DENVER -- In remaking their offense, the Broncos took a notable risk.
They released running back C.J. Anderson, a stabilizing force last year as he rushed for a career-high 1,007 yards. It was, at its root, a cost-cutting measure. Anderson was due $4.5 million this season, but could be cut without any dead cap money. It left Anderson vulnerable as the Broncos looked to go younger and create playing time for Devontae Booker and recently-drafted Royce Freeman.
Anderson promised Denver7 he would land on his feet. After fielding interest from multiple suitors, Anderson signed a one-year deal with the Carolina Panthers on Monday.
He gives the Panthers a between-the-tackles brute to replace Jonathan Stewart, who was cut in February. He will serve as a complement to the slippery Christian McCaffrey, who emerged as a dependable receiving threat as a rookie, catching 80 passes for 651 yards and five touchdowns.
The Panthers know Anderson well. He played one of his best games in Denver's Super Bowl 50 victory, rushing for 90 yards on 23 carries with a touchdown.
Anderson's departure leaves a void. He was a leader in the locker room, and respected for his effort on game day. He also brought an encyclopedic knowledge of defenses, leaving him valuable in pass protection.
His exit places onus on Devontae Booker to improve. The Broncos thought highly enough of Booker this time a year ago they believed he could beat out Anderson. However, a wrist injury left Booker a spectator during training camp. Booker has rushed 253 times for 911 yards in his career. It brings hope, but also concern -- 3.6 yards per carry does not scare anyone. Booker must prove he can break tackles at the line of scrimmage to take the next step forward. Booker, though, has shown proficiency as a receiver, hauling in 61 passes for 540 yards.
The addition of Freeman remains curious, with the idea of him starting at some point this season hardly far-fetched. Freeman logged 5,621 yards at Oregon on 947 attempts. He scored 60 touchdowns. General manager John Elway said he views Freeman as a potential faster version of Anderson. Freeman brings a physical style. He is a propane tank with legs, listed at 6-foot, 229 pounds.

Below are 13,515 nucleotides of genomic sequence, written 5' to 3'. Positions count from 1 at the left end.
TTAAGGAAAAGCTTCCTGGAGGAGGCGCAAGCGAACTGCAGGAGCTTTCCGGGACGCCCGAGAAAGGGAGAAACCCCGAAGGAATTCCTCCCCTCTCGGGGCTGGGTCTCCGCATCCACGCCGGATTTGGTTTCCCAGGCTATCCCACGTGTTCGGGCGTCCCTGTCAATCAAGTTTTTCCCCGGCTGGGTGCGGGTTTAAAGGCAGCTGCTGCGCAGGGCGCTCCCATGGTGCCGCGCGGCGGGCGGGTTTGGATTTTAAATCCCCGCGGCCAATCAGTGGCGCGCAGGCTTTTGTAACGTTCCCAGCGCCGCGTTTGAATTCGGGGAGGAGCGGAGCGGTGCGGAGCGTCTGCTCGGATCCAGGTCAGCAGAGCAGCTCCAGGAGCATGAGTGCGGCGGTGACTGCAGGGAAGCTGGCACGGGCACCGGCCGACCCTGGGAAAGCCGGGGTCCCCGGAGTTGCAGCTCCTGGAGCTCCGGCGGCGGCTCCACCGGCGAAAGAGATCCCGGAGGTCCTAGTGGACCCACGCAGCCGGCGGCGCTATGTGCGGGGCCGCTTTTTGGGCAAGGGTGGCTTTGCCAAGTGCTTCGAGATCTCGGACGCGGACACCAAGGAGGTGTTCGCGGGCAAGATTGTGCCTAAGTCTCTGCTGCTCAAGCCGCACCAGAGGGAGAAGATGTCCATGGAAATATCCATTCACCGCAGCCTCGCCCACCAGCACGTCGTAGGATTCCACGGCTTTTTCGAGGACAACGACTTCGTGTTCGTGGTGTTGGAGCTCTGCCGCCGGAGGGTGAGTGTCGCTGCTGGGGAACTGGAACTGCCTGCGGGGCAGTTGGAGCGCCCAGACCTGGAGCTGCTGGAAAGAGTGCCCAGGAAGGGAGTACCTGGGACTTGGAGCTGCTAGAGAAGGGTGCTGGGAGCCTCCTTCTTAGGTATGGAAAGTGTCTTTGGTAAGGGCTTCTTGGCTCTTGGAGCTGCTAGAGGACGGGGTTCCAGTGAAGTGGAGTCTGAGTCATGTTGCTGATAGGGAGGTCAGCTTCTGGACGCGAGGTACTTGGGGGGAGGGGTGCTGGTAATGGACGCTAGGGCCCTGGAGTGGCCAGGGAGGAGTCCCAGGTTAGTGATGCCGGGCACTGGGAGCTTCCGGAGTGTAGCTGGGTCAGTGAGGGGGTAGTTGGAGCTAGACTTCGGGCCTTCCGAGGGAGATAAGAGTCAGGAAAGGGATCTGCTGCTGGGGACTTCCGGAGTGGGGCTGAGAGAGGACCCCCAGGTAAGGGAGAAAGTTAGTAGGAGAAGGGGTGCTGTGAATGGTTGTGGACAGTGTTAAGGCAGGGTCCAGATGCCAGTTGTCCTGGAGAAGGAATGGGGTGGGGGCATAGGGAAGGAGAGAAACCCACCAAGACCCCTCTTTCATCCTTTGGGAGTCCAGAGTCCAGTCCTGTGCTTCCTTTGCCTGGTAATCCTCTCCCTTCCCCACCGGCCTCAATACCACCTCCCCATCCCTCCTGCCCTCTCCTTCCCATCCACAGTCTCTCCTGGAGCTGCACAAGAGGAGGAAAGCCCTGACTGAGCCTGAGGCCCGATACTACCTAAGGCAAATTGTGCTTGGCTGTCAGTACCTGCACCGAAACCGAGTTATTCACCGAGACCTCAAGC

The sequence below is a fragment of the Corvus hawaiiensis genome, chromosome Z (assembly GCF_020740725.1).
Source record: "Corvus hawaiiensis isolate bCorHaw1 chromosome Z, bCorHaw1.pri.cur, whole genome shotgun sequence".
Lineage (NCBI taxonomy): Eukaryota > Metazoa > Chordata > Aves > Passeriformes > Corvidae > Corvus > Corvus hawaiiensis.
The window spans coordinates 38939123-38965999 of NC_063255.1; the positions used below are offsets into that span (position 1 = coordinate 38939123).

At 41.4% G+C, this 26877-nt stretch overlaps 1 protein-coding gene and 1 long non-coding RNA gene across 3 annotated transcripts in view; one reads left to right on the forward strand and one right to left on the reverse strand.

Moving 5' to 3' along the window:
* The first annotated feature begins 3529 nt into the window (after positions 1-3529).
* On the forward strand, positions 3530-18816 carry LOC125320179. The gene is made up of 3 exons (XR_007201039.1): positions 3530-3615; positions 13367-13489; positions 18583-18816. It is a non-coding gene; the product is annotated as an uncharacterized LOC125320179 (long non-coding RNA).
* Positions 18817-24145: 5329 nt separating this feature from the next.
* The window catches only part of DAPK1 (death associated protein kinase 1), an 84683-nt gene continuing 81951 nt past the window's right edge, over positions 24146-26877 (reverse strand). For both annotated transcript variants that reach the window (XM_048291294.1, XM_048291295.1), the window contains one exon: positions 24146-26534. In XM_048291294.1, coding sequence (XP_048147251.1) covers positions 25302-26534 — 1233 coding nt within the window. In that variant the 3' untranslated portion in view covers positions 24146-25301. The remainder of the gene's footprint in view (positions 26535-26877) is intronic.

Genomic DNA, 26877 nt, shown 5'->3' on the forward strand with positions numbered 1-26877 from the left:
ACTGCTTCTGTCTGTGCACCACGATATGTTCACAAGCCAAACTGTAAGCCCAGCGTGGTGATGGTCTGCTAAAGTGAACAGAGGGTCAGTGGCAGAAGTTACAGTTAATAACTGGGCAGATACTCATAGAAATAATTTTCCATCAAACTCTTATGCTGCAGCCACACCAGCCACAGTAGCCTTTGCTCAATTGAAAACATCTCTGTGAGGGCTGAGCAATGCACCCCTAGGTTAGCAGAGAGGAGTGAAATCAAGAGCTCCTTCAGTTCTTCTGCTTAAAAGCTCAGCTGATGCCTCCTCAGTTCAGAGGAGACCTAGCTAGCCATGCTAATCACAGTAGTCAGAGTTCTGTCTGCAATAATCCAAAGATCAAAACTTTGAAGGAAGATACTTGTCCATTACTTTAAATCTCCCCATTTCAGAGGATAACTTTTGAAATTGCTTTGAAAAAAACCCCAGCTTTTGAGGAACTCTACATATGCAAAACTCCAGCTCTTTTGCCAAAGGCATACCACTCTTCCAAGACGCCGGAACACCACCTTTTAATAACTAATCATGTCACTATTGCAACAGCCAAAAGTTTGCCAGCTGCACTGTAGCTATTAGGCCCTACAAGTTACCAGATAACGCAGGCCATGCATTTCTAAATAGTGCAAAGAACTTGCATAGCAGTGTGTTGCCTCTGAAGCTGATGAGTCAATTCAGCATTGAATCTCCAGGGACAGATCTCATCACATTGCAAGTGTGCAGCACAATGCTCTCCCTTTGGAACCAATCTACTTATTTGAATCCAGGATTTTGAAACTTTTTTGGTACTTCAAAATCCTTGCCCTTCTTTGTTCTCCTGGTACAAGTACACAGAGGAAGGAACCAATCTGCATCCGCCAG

Ron Leary, who is expected to move back to left guard, told Denver7 last week the Broncos are using a more physical blocking scheme following coaching changes. Of course, there will be outside zone reads -- every team uses them -- but this is a team that wants to impose its will at the line of scrimmage. The Broncos produced 4.05 yards per carry last season, ranking 18th, and 115.3 yards per game, good enough for 12th overall.
The ability to run when they want to, not when they have to, would open up a myriad of possibilities for new Broncos quarterback Case Keenum. Keenum excelled in Minnesota last season, a team that leaned heavily on its ground attack. The Vikings averaged 122.3 yards per game, seventh overall, and rushed 31 times per week, second only to the Jacksonville Jaguars. It provides hint of how the Broncos believe they can maximize Keenum. Run well, run often, and let Keenum produce big plays with mobility and less obvious passing situations.